A great Harley-Davidson motorycle ad: “If you didn’t have to answer to anyone, what would you do?”
Just before beginning this hellaciously long drive to Alaska, I stopped in a used bookstore to sell 250 of my favorite books (that were too heavy to fit in my RAV4), but in the process, I bought one more: an old copy of Guy Kawasaki’s, The Macintosh Way.
I was going to wait to read The Macintosh Way until I got settled in Alaska, but I’ve had some down time the last few days — waiting out some brutal Canadian winter weather and waiting for new winter tires to be delivered — so I cracked it open.
Tonight, on page 123 — right before some Iditarod sled dogs started barking like crazy at feeding time in the parking lot — I read a few lines from Mr. Kawasaki that succinctly explain Apple’s marketing and public relations approach:
There’s a big difference between advertising and PR. Advertising is when you tell people how great you are. PR is when someone else says how great you are. PR is better. (This is Jean-Louis’ insight.)
“Don’t worry, it’s just marketers collecting our personal data so they can create more relevant advertising for us.”
I was writing with a friend about Facebook, and realized how much I dislike facebook.com because (a) they don’t let me control my own timeline — not surprisingly, humans don’t like to be controlled by algorithms — and (b) you definitely get the feeling that you’re a piece of meat and they’re trying to sell you. If they were perceived as a kind, benevolent company that didn’t constantly force their version of “what’s important” on people, people might use it more.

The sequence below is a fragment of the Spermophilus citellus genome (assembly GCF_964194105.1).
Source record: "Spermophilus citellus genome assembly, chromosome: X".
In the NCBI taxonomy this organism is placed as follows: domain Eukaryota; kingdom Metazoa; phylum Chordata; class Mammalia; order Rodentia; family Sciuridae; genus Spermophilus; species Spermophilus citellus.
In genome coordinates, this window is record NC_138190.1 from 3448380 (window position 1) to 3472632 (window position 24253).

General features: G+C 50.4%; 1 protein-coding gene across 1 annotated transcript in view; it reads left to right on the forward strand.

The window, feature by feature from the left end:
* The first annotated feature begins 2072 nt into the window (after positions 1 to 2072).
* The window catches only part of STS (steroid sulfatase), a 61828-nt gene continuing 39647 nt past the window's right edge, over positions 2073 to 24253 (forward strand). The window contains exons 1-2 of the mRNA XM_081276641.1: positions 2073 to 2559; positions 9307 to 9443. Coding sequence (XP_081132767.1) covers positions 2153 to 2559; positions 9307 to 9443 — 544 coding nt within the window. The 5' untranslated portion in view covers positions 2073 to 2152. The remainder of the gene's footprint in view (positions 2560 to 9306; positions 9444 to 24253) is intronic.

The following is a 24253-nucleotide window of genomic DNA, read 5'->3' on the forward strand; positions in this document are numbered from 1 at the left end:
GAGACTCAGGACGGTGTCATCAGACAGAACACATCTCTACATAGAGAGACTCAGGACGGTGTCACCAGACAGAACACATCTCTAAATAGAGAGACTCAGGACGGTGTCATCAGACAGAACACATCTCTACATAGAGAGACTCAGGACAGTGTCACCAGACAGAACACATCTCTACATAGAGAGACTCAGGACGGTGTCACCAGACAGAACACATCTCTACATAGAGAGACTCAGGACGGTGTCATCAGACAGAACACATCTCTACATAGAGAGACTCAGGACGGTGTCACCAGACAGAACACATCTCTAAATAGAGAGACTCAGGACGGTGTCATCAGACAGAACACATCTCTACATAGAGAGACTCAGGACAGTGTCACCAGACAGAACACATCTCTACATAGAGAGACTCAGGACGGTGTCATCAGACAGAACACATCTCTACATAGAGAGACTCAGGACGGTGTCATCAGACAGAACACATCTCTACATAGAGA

Here’s a long read about something most techies know: At Facebook, you are the product.
“Grasshopper, know yourself, and never fear thus
to be naked to the eyes of others.
Yet know that man so often masks himself.”
I’m a technical person. I was trained as an Aerospace Engineer, and taught myself to be a computer programmer and systems architect. I don’t really like small talk. I’m an introvert, not a networker. I don’t like networking at all. I don’t even like the word “networking.”
“The fundamental delusion of humanity is to suppose that I am here, and you are out there.”
“My legacy, what will it be?
Flowers in the spring,
the cuckoo in the summer,
and the crimson maples of autumn.”
When you own a business, you’ll eventually think about the question, “What is my brand?” That is, when people think of your business, what do you want them to think?
The brand at every software consulting company I’ve run is this:
“One day Chao-chou fell in the snow, and called out, ‘Help me! Help me!’ A monk came and lay down beside him. Chao-chou got up and walked away.”
I don’t remember where I first learned this next technique, but I’ve never forgotten it:
Sell the sizzle, not the steak.